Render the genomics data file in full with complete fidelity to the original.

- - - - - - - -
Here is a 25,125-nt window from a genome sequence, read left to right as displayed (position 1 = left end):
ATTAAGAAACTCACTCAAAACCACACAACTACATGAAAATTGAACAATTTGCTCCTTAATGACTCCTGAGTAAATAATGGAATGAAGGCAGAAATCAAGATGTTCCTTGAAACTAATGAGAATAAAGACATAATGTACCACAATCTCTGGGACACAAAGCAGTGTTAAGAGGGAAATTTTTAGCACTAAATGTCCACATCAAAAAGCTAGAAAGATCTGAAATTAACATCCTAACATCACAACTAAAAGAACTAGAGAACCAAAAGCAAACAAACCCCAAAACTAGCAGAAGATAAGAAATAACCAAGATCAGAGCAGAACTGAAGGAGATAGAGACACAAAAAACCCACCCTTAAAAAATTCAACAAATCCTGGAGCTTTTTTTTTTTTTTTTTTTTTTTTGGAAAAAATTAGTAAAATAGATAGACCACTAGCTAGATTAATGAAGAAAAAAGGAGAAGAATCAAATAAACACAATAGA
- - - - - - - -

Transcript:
Here is a 25,125-nt window from a genome sequence, read left to right as displayed (position 1 = left end):
ATTAAGAAACTCACTCAAAACCACACAACTACATGAAAATTGAACAATTTGCTCCTTAATGACTCCTGAGTAAATAATGGAATGAAGGCAGAAATCAAGATGTTCCTTGAAACTAATGAGAATAAAGACATAATGTACCACAATCTCTGGGACACAAAGCAGTGTTAAGAGGGAAATTTTTAGCACTAAATGTCCACATCAAAAAGCTAGAAAGATCTGAAATTAACATCCTAACATCACAACTAAAAGAACTAGAGAACCAAAAGCAAACAAACCCCAAAACTAGCAGAAGATAAGAAATAACCAAGATCAGAGCAGAACTGAAGGAGATAGAGACACAAAAAACCCACCCTTAAAAAATTCAACAAATCCTGGAGCTTTTTTTTTTTTTTTTTTTTTTTTGGAAAAAATTAGTAAAATAGATAGACCACTAGCTAGATTAATGAAGAAAAAAGGAGAAGAATCAAATAAACACAATAGA